Third down usually means big trouble for Vikings' foes
MINNEAPOLIS — In the Vikings' locker room Thursday, Jan. 11, defensive players were rousting teammates to their next meeting. The topic: third down.
Clearly, they've been doing their homework.
The Vikings (13-3) enter Sunday's NFC divisional playoff game against the New Orleans Saints with the best third-down defense in the NFL, allowing conversions to a new set of downs 25.2 percent of the time in 16 regular-season games. That is the NFL's best third-down defense in several years, dating at least back to 2002, according to statistics compiled by ESPN.
Saints coach Sean Payton called the Vikings' effectiveness the perfect blend of scheme and personnel.
"When you put a good scheme and real good players together, that's what you're seeing now," he said this week.
The Saints (11-5) and quarterback Drew Brees will be tested Sunday, Jan. 14, at U.S. Bank Stadium by a team whose past five opponents have converted a combined 12 of 65 third-down opportunities — 18.4 percent. Three of those opponents — Chicago, Cincinnati and Atlanta — managed to do it just once all game.
"We've been good, really, all year long on the third downs," Vikings coach Mike Zimmer said, "but probably more so the last few weeks."
It's not by accident.
"We spend an extra day on it," Zimmer said, "and we have a group third-down meeting. We had one today, and then we'll have more tomorrow. Then we spend a lot of time on third downs in the red zone. We have a third-down meeting, red zone meeting and then we talk a lot about third downs in the red zone."
Inside the red zone, the Vikings have allowed nine first downs in 33 chances, 27.3 percent and third in the NFL behind Buffalo (24.2) and Detroit (26.1). Opponents are averaging one touchdown in the red zone per game, third in the league, according to teamrankings.com.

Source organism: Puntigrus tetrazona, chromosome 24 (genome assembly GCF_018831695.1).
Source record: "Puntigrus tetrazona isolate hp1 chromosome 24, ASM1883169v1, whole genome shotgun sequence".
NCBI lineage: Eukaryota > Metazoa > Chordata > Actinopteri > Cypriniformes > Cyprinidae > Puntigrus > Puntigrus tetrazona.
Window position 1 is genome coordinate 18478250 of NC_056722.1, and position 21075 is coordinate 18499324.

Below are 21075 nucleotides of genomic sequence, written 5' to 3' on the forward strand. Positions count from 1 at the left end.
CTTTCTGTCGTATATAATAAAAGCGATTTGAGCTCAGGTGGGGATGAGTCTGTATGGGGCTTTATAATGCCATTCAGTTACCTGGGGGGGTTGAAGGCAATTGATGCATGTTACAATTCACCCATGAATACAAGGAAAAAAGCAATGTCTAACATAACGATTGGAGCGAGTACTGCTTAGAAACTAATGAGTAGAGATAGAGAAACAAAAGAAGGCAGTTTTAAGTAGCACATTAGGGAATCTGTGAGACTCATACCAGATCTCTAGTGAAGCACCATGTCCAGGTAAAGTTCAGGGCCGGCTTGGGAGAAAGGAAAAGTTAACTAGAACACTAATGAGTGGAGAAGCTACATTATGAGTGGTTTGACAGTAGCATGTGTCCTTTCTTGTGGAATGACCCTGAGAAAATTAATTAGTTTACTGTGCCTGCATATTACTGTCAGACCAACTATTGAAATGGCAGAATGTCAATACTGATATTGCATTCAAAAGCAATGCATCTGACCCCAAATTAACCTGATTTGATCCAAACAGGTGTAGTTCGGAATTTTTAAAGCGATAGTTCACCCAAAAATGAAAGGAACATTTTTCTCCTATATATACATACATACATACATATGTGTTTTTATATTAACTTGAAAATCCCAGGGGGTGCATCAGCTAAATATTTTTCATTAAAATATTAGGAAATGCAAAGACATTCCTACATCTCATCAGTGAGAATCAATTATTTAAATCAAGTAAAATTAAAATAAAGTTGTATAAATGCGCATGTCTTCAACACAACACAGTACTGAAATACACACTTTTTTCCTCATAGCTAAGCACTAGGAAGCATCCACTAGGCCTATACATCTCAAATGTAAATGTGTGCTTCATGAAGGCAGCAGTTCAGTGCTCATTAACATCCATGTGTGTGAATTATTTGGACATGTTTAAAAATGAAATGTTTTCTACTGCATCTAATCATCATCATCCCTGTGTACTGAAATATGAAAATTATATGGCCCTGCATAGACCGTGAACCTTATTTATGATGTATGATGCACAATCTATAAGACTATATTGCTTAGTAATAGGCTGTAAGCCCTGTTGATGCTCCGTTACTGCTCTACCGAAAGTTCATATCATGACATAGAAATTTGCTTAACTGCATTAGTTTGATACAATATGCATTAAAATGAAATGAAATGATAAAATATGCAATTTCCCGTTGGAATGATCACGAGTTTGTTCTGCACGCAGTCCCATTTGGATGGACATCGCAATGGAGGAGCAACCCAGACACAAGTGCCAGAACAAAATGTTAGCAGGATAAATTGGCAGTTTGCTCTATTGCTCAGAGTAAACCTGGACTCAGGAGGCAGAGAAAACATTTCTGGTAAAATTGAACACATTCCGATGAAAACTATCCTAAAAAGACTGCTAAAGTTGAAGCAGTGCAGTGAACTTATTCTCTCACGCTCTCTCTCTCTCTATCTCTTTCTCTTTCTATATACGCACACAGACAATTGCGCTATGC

"If they don't convert third downs, then it's field goals, right?" Zimmer said. "But typically when there's a third-down conversion in the red zone, it ends up costing you touchdowns."
As Payton mentioned, it's a combination of scheme and talent; more to the point, it's a combination of a pass rush that can force a quarterback to throw too soon and a secondary — and linebackers — that can cover receivers tightly.
Zimmer said this week he likes "versatile safeties," and he has one in Harrison Smith, whose ability to line up nearly anywhere and either rush the quarterback or cover a receiver makes it hard for quarterbacks to read a scheme. The Vikings also like to show blitz before dropping linebackers such as Anthony Barr and Eric Kendricks, whose speed and instincts have been a major reason Minnesota has the top-ranked total defense in the NFL.
Brees will present a challenge; at 38, he's seen it all in 17 NFL seasons and 12 playoff games, but he's still one of the quickest passers in football.
Zimmer said quarterbacks are judged on whether they can release a pass within three seconds of the snap; Brees, he said, does it in 2.5 seconds. And while Brees is not a real threat to run — he officially rushed 33 times for 12 yards this season — he moves well in the pocket and seems to have a preternatural sense of where to throw a pass in a pinch.
Asked how he might attack Brees, Zimmer said, "I don't want to give away my rush plan. You just have to try to affect him." Sacking him, he acknowledged, will be difficult. His players understand that, Zimmer said.
"He's only been sacked 20 times, and typically he's getting the ball out in 2.5 seconds, so they understand," he said. "Part of it is talking to them about continuing to rush, and part of it is we've got to be tight in the coverage. If we can get him to pull it down, to get to 3.0 (seconds), then we have a chance to hit him."
The Vikings beat New Orleans 29-19 in Week 1, but that was before the Saints got their running game on track with Mark Ingram and Alvin Kamara, the first two running backs to each gain at least 1,500 yards from scrimmage in the same season.
On the other hand, Minnesota has a uniquely talented defense that has been together under Zimmer for three years now and is comfortable adjusting on the fly with total faith in the scheme.
Asked if he could recall when that became the case, Barr thought for a moment before answering. "I don't know," he said, "but I know we do it now."
The Vikings and New Orleans Saints meet in an NFC divisional playoff game Sunday at U.S. Bank Stadium, a matchup that will challenge the visitors to solve the NFL's best third-down defense.
Team Defense (rank) Offense (rank)
Vikings 25.2 percent (1) 43.5 percent (3)
Saints 41.0 percent (27) 37.6 percent (19)